Richard Flecknoe (1600-1678) was an English dramatist and poet. His work was ridiculed by Dryden as well as poet Andrew Marvell (1621-1678). In Mac Flecknoe, he is cast in the fictional role of the “King of Nonsense.” He is getting older and decides he must appoint a successor in one of his sons. He chooses Shadwell because he is the most like him; he is dull and devoid of wit and sense. At the end of the poem, he drops below the stage and Shadwell assumes his mantle.
T.S., Sh--, or Shadwell (i.e., Thomas Shadwell)
Thomas Shadwell is the target of Dryden's satire and derision in Mac Flecknoe. Shadwell was an English dramatist and poet laureate. He was known for his broad comedies of manners and, more significantly, as a frequent target of John Dryden’s satire. In Mac Flecknoe, Dryden casts him as the heir of the fictional "Kingdom of Nonsense," which is presided over by Flecknoe. Shadwell is a large, proud man who revels in the bombast of his coronation. He has no sense, is dull, and runs roughshod over the work of other, better poets.
He is the founder of the Roman empire and the first emperor. Also known as Octavian or Octavius, he was adopted by Julius Caesar.
Thomas Heywood and James Shirley
Heywood (1497-1575) and Shirley (1596-1666) were poets who were not very well esteemed.
Arion (Ancient Greek: Ἀρίων, gen.: Ἀρίωνος) was a kitharode in ancient Greece, a Dionysiac poet credited with inventing the dithyramb. He is known for his musical inventions and, primarily, for the fantastic myth of his kidnapping by pirates and miraculous rescue by dolphins.
The son of Aeneas, he was the leader of Troy's Dardanian allies during the Trojan War. Ascanius accompanied his father to Italy after the fall of Troy, and fought briefly in the Italian wars. The Julian gens claimed descent from him.
He was a court musician and singer.
He was the bombastic hero of Dryden's Tyrannic Love.
The Jacobean playwright John Fletcher (1579–1625), referred to in Mac Flecknoe simply as "Fletcher" (l. --), was among the most prolific and influential dramatists of his day. Both during his lifetime and in the early Restoration, his fame rivaled Shakespeare's.
Jonson was an English poet, essayist, and playwright. Jonson's enduring reputation rests on his comedies written between 1605 and 1614. Under King James I, Jonson received royal favor and patronage for Jonson's second known play. His most well-known play, Every Man in His Humour, was performed in 1598 by the Lord Chamberlain's Men at the Globe with William Shakespeare in the cast. The work catapulted Jonson to celebrity status. From this point onward, he became know for "humors" comedy, a kind of comedy involving eccentric characters designed to represent a temperament, or humor, of humanity. Shadwell admired Ben Jonson and tried to imitate his style.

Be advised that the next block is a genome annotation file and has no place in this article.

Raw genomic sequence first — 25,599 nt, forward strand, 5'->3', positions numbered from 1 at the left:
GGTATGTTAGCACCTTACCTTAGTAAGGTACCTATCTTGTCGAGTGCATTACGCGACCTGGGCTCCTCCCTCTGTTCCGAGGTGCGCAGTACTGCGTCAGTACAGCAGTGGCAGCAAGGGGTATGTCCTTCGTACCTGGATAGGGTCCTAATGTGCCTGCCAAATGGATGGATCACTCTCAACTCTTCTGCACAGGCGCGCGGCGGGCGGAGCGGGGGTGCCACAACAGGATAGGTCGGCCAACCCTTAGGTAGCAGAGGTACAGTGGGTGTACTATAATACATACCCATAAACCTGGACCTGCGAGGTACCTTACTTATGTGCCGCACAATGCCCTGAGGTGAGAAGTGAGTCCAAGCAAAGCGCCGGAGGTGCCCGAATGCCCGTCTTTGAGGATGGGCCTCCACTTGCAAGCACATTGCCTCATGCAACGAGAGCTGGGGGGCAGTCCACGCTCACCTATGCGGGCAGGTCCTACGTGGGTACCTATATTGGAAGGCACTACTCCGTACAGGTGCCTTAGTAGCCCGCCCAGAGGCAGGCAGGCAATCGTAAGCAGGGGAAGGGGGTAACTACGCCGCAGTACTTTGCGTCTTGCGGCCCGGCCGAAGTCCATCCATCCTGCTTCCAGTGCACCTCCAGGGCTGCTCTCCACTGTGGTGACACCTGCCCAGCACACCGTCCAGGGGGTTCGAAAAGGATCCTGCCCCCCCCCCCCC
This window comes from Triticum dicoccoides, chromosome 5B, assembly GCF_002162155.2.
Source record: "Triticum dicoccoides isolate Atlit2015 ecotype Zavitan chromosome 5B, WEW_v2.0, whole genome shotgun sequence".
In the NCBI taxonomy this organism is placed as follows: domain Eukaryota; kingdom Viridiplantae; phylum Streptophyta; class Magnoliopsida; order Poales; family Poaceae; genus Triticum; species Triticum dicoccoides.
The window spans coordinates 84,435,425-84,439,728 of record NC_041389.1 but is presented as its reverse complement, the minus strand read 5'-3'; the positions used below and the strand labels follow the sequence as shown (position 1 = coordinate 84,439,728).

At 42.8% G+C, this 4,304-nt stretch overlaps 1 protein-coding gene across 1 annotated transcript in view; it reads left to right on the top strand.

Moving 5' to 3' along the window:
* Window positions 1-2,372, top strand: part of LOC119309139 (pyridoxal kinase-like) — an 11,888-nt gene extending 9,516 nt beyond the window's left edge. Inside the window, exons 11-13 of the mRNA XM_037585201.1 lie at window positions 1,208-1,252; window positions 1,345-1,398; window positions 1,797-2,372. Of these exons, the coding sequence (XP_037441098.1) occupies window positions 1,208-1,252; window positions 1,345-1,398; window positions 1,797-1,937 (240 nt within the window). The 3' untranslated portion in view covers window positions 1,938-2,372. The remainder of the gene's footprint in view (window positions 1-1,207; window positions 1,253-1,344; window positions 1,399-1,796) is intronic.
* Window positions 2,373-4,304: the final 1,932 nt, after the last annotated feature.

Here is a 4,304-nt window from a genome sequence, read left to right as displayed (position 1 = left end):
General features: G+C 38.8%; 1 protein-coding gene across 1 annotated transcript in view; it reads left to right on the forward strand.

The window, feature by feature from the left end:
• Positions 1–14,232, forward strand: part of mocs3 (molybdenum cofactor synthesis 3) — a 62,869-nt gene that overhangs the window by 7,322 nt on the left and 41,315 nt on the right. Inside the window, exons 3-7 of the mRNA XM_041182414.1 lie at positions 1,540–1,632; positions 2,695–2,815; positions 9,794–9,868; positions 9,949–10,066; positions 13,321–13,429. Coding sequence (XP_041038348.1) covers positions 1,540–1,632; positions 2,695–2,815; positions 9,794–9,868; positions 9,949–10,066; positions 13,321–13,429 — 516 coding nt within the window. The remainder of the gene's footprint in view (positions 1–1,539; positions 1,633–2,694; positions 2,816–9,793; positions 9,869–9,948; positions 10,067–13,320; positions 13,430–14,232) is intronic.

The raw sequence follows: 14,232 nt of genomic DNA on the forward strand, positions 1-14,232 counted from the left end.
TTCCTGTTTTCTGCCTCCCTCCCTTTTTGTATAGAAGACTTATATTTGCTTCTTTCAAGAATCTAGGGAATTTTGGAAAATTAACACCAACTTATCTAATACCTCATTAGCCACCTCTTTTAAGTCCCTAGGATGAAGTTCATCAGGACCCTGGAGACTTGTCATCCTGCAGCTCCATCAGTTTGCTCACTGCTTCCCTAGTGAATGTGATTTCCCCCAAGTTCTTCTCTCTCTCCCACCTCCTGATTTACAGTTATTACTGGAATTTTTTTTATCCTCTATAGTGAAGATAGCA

Charles II was king of England, Scotland, and Ireland from 1660 until his death in 1685. His restoration to the throne in 1660 marked the end of republican rule in England. The eldest surviving son of Charles I, he was 12 when the Civil War began. After the victory of Cromwell’s Parliamentary forces, he was in exile in France. His father, King Charles I was executed in 1649, and England subsequently entered the period known to history as the English Interregnum or the English Commonwealth and the country was a de facto republic, led by Oliver Cromwell. In 1651, Charles II invaded England with a Scottish army (as their king), but was defeated by Cromwell at the Battle of Worcester. He subsequently went into exile again and was not invited back to England until 1660, when he reclaimed his throne. As new king, Charles II pursued a policy of political tolerance and power-sharing. With leanings toward Catholicism, he desired religious toleration and made several attempts to formalize toleration of Catholics and Non-conformists.
Sir Charles Sedley
Sir Charles Sedley, 5th Baronet, was an English wit, dramatist, and politician, ending his career as Speaker of the House of Commons. He contributed the prologue to Shadwell's Epsom-Wells.
Thomas Dekker was an English Elizabethan dramatist and pamphleteer. He was a rival of Ben Jonson, who mocked him in his late Elizabethan stage play, a satire called “The Poetaster.”
Sir George Etherege (ref. “George”)
Sir George Etherege was a contemporary English playwright. The characters mentioned throughout lines 152-153 come from his plays.
Henry Herringman (ref. “H——“)
Herringman was both Shadwell's and Dryden's publisher.
Oliver Cromwell (1599–1658) was an English military and political leader. He was the Lord Protector of the Commonwealth of England, Scotland, and Ireland from 1653-1658.
St. André was a French dancing master — an unreputable profession — and did the choreography for Shadwell's Psyche.
Villerius is a character in The Siege of Rhodes, an opera by English poet and dramatist William Davenant.
Virgil was an ancient Roman poet of the Augustan period, known primarily for three major works of Latin literature: the Eclogues, the Georgics, and the epic Aeneid.
He was a popular punster.
Raymond and Bruce
Characters in, respectively, Shadwell's The Humorists and The Virtuoso.
He was a poet, translator, and printer.
He was a character in Shadwell's Psyche.
He was the Carthaginian emperor who attacked Rome.
With his brother Remus, he was one of the co-founders of Rome.
Sir Formal Trifle was a character in Shadwell's The Virtuoso.
Bruce and Longvil
They are the characters from The Virtuoso who arranged for Sir Formal Trifle to fall through a trapdoor.
Mac Flecknoe Questions and Answers
The Question and Answer section for Mac Flecknoe is a great
resource to ask questions, find answers, and discuss the novel.